So that’s why I’m opposed to the halo. It marginally enhances safety for a rare type of accident, but the drawback is that every one that looks at an F1 car in the future will say “lol that looks stupid af”. But it’s a bit like trying to stop the movement of a tectonic plate by shouting the word ‘STOP’. Can I tolerate the halo? I find it really difficult but I guess the answer is yes.

      1. Still opposed to it. Most people who don’t want skin cancer don’t go outside. Most kids who are scared of flipping a kart don’t start racing.

        1. My point being these drivers knew and still know and obviously accept the risks

      2. @andae23 With your examples, implementing Halo in F1 won’t change anything. You need to campaign for Halo in Indycar and F2 first. Also keep in mind, Indy front wing is much more heavier (and seems more rigid) than F1 that virtually make Wilson accident impossible to happen in F1. As for Surtees, I still don’t understand why the tethers doesn’t work because that what it designed for.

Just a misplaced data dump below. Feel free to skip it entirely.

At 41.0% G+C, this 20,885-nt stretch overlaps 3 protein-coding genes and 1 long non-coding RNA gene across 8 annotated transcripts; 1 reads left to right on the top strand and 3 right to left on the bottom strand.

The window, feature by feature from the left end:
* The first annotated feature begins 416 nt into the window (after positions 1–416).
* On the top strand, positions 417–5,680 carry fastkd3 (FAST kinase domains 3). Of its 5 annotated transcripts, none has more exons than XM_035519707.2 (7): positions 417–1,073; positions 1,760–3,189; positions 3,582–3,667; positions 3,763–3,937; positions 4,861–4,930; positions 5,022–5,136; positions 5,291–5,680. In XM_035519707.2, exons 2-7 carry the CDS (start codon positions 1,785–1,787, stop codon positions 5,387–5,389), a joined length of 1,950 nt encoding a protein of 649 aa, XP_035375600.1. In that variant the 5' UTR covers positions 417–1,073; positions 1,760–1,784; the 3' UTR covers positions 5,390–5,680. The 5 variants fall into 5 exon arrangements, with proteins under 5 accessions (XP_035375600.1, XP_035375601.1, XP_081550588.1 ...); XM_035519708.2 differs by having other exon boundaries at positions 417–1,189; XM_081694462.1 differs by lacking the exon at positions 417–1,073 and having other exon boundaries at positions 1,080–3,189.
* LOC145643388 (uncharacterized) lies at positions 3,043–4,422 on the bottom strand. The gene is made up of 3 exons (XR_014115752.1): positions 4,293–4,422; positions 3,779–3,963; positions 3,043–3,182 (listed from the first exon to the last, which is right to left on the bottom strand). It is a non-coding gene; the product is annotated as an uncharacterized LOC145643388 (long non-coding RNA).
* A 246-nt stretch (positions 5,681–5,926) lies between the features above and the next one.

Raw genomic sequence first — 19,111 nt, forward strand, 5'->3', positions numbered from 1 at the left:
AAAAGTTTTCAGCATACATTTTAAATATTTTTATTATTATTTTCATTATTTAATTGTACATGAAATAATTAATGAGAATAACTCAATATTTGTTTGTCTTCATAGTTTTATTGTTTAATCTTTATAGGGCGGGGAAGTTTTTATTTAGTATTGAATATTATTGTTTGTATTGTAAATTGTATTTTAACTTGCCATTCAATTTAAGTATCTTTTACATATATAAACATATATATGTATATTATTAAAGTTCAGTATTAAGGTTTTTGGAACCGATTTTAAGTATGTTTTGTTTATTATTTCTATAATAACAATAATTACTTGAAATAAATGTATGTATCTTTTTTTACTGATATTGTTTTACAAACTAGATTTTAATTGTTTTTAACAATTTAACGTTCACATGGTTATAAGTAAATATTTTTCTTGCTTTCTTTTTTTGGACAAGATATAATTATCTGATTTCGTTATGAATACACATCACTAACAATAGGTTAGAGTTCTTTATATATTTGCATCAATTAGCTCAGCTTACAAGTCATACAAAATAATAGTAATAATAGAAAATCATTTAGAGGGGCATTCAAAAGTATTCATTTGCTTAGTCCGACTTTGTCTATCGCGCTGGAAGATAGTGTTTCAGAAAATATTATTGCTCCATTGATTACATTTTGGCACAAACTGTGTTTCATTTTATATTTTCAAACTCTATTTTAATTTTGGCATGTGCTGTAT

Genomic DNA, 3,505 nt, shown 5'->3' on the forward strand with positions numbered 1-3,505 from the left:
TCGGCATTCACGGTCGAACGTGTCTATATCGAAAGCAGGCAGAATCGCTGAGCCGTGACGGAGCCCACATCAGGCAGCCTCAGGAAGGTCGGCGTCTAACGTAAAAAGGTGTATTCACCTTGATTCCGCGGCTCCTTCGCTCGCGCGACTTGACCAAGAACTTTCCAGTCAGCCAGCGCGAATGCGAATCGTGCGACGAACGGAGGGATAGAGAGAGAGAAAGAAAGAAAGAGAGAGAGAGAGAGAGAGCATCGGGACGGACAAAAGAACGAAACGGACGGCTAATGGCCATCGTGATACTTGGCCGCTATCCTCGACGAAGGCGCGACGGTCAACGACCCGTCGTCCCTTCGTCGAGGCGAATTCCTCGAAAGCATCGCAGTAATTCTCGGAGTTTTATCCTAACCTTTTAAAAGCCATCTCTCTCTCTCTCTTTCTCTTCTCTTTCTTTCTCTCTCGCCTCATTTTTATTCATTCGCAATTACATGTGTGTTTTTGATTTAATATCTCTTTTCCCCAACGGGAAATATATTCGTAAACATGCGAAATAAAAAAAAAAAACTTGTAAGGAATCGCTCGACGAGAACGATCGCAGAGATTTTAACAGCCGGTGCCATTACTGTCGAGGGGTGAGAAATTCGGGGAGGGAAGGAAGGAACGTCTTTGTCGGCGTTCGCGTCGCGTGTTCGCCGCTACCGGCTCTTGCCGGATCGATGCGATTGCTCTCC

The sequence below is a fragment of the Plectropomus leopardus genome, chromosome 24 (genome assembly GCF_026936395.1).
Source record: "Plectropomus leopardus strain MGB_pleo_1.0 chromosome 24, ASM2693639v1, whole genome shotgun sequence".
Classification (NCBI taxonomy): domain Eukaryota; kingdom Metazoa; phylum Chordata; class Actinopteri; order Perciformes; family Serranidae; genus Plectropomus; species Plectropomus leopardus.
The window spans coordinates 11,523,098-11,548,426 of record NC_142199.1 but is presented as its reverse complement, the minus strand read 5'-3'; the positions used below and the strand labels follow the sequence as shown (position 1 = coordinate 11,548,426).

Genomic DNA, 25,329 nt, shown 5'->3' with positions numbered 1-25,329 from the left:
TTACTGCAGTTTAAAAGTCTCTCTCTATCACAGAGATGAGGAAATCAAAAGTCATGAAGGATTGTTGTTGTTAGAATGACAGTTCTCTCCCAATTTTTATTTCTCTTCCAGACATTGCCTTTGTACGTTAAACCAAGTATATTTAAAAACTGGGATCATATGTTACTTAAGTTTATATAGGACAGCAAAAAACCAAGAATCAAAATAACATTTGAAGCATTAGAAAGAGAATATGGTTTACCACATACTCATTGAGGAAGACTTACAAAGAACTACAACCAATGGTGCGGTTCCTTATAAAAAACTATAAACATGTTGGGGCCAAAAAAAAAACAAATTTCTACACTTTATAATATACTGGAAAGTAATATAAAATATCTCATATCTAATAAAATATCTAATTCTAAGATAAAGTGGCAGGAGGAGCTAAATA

13. I think it looks fine, teams will integrate into their cars and pretty soon it’ll be odd to see a car without it. These are engineering machines and the halo is just another bit of engineering that makes racing safer.

      Remember the outcry in 2009 when the high rear wnig and tea-tray front wing came in?

    14. Evil Homer (@)
      5th August 2016, 17:46

      A simple question (and please don’t blast me for it)
      Why now with a halo and why so urgent?

      All respect to the Surtees family (RIP) but I cant see any other incident this would have made a difference in the last 20 years.

      I take my lad to an F1 event and the Halo shunts a tyre into the crowd rather than the driver cope it?
      No the driver (on $5m) can take that risk rather than my 10 y.o. lad !! No halo!